NORML describes itself as the principal lobbying group for "the tens of millions of Americans who smoke marijuana responsibly." It chose Aspen partly to recognize a push for a statewide ballot initiative that would make it legal to possess small amounts of pot.

    Some of NORML's biggest supporters live in town.

    None of those in attendance was surprised by Aspen's appearance on a list of places with a high proportion of positive marijuana tests.

    "Anytime you have an affluent, well-educated group of people, you're going to have recreational drug use," said Gerald Goldstein, an attorney who splits his time between Aspen and San Antonio. "But I don't think anyone anywhere has ever died of a marijuana overdose."

    Goldstein, a friend and attorney of the late Hunter Thompson, briefed the small NORML gathering on key marijuana cases when he wasn't turning his talk into an ode to the flamboyant journalist who lived much of his life in nearby Woody Creek.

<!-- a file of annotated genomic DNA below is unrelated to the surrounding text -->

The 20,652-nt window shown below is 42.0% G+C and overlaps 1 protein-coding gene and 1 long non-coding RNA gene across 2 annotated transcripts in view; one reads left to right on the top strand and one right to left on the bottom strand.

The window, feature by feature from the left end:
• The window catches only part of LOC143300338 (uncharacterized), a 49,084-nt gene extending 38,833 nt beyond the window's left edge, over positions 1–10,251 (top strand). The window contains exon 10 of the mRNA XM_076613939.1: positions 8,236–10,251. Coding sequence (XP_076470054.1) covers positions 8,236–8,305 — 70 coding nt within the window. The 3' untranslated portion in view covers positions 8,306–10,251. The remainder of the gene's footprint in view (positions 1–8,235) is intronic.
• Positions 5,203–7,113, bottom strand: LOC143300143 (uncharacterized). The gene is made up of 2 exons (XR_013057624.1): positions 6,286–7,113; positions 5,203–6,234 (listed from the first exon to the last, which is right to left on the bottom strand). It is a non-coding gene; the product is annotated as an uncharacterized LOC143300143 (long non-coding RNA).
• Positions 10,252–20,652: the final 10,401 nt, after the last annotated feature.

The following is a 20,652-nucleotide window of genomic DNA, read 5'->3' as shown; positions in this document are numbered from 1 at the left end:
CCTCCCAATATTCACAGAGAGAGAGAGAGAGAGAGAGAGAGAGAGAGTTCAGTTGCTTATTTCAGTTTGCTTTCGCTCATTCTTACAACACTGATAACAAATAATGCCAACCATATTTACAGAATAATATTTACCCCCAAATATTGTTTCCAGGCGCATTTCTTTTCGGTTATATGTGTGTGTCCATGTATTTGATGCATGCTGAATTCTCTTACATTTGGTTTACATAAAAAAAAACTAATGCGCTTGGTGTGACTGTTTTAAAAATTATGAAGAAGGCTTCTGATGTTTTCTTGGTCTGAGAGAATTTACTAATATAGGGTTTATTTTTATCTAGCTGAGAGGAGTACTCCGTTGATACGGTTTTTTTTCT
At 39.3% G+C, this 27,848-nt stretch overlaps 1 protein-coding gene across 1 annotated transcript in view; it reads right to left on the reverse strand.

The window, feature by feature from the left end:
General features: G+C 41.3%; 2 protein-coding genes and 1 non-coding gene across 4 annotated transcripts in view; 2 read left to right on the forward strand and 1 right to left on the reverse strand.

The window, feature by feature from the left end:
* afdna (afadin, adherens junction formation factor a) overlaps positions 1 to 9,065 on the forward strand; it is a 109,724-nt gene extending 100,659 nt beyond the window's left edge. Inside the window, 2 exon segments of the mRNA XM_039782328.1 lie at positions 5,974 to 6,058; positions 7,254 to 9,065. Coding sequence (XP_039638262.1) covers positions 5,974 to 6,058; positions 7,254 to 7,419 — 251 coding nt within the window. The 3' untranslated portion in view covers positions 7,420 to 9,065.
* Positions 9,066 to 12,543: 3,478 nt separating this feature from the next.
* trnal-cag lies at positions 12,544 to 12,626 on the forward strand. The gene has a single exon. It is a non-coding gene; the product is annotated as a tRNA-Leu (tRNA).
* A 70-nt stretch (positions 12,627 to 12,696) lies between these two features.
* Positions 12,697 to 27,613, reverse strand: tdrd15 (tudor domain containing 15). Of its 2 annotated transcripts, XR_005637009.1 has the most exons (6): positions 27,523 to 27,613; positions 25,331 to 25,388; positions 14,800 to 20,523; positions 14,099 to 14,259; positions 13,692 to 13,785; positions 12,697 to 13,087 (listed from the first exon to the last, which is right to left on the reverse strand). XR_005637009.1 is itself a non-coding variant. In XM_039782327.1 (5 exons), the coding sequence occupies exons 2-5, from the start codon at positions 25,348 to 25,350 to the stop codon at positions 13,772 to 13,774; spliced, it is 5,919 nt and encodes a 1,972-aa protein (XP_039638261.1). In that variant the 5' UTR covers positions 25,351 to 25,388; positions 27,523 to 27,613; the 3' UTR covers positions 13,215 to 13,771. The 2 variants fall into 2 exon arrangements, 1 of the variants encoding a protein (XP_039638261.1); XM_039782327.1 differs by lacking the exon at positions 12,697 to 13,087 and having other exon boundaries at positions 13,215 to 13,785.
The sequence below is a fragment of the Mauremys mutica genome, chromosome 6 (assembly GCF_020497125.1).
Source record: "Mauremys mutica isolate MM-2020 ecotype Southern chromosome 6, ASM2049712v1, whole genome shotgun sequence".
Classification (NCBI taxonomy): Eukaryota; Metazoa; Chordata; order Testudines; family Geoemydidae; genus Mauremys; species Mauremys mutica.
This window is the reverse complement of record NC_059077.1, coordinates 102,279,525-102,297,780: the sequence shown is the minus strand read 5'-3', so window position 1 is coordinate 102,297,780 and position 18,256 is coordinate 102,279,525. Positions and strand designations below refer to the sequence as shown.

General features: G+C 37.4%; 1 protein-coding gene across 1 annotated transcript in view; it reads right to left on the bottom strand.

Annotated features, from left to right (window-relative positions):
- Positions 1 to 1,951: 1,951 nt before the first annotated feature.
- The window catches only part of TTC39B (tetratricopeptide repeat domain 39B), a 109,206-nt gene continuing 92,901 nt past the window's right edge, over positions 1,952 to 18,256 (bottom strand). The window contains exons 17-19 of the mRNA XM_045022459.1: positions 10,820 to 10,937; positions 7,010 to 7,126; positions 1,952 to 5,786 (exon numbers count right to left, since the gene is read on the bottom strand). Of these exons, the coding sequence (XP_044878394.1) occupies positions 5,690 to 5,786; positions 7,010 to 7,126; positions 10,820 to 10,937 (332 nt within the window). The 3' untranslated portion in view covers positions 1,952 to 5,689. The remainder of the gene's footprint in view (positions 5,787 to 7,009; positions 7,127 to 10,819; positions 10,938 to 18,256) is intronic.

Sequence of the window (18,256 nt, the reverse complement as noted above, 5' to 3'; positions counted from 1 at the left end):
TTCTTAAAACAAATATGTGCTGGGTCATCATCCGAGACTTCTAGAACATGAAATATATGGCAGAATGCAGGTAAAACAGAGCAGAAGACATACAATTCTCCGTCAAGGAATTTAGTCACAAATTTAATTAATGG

The NORML event culminated with a three-hour "high tea" party at Owl Farm hosted by Anita Thompson, widow of Hunter Thompson, himself an advocate of decriminalizing drugs.

    The party atmosphere tends to rub off on everyone who comes to Aspen, said Kristopher Hammond, an attorney from Steamboat Springs who took part in the NORML legal gathering. "Even people who are working as dishwashers are really not here for the job."

    Drug Use In State Eyed